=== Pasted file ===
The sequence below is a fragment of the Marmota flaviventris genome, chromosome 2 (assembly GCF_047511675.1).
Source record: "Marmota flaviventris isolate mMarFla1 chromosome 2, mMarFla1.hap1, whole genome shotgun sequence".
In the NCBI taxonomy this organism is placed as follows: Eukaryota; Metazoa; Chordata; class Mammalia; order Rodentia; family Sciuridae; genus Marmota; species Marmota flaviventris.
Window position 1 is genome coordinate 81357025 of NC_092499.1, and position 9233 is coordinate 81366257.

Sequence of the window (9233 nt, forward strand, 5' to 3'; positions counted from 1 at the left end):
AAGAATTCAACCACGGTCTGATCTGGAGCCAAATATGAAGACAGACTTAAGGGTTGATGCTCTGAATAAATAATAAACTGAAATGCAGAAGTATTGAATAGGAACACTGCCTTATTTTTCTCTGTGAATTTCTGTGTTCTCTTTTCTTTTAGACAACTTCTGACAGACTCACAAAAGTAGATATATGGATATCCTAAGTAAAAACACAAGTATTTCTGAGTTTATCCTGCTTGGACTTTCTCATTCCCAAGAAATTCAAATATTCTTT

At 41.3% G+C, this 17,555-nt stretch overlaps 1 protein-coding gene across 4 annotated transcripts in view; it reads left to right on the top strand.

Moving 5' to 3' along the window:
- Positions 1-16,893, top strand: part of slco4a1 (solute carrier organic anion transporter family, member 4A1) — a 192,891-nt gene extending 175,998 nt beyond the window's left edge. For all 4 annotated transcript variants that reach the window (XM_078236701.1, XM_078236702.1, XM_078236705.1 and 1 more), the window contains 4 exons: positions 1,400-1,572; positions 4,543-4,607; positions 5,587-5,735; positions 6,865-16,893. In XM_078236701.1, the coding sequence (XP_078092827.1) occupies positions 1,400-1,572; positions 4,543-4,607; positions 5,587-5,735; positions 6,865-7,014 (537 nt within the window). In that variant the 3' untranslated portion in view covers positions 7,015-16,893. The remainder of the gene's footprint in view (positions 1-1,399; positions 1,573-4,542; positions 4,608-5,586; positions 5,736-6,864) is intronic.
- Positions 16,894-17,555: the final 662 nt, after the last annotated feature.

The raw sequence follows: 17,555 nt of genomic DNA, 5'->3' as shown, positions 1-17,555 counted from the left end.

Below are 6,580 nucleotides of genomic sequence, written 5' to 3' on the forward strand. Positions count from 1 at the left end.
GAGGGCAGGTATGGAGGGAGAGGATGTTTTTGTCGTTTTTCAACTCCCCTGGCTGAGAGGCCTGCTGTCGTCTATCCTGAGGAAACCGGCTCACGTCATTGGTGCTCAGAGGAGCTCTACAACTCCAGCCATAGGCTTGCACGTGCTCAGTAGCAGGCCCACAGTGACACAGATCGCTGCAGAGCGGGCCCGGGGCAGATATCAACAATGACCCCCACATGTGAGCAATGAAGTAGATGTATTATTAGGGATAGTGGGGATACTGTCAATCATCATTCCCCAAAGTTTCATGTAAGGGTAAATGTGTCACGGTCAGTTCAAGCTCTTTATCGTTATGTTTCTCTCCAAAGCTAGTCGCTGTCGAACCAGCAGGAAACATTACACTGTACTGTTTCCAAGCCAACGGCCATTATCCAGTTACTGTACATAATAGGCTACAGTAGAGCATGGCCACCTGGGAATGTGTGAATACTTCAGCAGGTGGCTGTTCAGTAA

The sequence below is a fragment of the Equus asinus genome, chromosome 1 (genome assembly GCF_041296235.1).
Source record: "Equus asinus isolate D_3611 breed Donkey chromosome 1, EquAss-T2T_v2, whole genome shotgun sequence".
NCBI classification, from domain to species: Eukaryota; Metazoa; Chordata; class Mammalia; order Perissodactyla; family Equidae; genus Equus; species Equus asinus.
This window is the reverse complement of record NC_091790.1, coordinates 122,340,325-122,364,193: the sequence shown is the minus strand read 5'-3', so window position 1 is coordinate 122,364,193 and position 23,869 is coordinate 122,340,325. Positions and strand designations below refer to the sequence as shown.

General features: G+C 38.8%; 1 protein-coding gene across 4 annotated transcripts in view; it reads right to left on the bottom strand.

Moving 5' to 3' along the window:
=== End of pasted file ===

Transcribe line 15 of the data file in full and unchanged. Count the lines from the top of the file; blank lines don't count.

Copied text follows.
Source record: "Equus asinus isolate D_3611 breed Donkey chromosome 1, EquAss-T2T_v2, whole genome shotgun sequence".